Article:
‘Historic’ Snowstorm Threatens New England With Likely Blizzard – NBCNews.com

Posted: Sunday, January 25, 2015

New England is braced for “paralyzing, crippling blizzard-like conditions” as the second East Coast winter storm in as many days threatens to dump up to two feet of snow in some areas, forecasters said.

Boston and New York City will see high winds and possibly “significant” snow accumulations as an Alberta clipper moves through the Ohio Valley Sunday and off the Mid-Atlantic coast Monday before intensifying over Long Island and New England through Wednesday.

“This is going to be a big one, historic,” Weather Channel coordinating meteorologist Tom Moore said. “There could be paralyzing, crippling blizzard conditions. They’re going to be talking about this one for a while.”

Philadelphia, Baltimore and Washington D.C. were already set for a messy Monday morning commute with up to three inches of snow expected overnight Sunday.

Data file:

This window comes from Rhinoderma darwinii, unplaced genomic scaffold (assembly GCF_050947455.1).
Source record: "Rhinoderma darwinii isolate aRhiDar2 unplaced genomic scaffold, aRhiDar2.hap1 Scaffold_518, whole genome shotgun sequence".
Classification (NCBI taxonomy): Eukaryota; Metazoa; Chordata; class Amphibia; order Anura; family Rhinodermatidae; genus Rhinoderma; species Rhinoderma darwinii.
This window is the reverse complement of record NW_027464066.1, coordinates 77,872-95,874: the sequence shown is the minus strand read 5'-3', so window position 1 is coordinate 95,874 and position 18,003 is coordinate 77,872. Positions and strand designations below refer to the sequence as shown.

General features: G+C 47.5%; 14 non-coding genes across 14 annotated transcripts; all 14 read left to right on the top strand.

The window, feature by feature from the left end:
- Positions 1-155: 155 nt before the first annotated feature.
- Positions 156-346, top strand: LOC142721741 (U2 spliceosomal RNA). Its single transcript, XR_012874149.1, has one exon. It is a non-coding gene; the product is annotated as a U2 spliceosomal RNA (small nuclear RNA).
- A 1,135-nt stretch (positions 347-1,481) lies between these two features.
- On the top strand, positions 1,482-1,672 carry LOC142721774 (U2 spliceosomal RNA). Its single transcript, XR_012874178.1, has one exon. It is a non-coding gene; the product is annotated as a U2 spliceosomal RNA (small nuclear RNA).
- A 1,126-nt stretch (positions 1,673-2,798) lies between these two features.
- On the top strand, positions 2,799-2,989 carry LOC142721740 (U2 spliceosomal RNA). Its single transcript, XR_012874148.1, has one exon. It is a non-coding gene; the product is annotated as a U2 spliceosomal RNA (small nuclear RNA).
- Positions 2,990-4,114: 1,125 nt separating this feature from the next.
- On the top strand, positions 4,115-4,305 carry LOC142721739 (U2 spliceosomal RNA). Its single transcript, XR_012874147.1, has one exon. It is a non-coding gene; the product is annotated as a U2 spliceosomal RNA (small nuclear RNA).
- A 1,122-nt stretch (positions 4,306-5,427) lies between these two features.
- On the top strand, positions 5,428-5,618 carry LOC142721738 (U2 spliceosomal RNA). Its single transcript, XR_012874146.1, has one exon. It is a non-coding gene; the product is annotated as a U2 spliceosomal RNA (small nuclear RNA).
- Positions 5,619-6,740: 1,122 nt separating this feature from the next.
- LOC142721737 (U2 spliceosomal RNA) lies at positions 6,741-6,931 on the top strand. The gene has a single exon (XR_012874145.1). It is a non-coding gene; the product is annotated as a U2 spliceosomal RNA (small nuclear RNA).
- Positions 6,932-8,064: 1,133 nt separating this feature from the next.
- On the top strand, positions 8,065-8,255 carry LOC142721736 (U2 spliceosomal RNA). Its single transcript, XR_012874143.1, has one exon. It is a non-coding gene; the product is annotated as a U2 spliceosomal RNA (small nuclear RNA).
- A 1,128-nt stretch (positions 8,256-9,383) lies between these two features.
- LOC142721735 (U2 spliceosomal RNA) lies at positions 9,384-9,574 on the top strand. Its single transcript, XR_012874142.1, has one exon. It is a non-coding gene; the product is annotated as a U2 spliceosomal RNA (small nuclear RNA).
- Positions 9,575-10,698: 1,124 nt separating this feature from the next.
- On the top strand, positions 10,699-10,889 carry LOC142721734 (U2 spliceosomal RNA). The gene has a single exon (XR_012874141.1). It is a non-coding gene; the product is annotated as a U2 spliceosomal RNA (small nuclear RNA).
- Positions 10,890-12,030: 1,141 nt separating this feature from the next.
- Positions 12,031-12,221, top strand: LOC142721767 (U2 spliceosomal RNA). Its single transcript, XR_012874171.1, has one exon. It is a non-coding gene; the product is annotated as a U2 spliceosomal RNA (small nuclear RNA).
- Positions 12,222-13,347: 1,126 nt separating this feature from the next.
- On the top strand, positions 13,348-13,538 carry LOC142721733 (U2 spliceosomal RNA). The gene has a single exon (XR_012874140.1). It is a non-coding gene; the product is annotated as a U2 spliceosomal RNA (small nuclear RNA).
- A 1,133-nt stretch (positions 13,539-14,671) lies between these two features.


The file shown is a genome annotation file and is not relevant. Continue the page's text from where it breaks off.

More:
The warning came after millions of Americans across the Northeast awoke Saturday to some of the most significant snowfall so far this winter, leaving New York, New Jersey and Pennsylvania in a sloppy mess of snow and sleet.

A Nor’easter delivered more than five inches of snow in New York City, while residents of northern New York were digging out of as much as nine inches, NBC New York reported.

New Jersey State Police reported 126 traffic accidents, and a parking garage in Secaucus collapsed under the weight of the snow and a plow, police said. The plow driver suffered minor injuries in the accident, which created a hole that was 50 feet by 50 feet, NBC New York said.

Moore said New England was “going to take a bit hit, for sure” in Monday’s storm, but it was uncertain exactly how much snow would fall at the western end of the system, over New York. “It could be minor snowfall, it could be a real dumping of between 10 and 20 inches, it just really isn’t clear at the moment.”

He said the storm was going to intensify “into a monster” as it moved northeastwards during Monday.

“The combination of the slow movement and the snowfall could create blizzard-like or blizzard conditions,” he said.

Elisha Fieldstadt contributed to this report.



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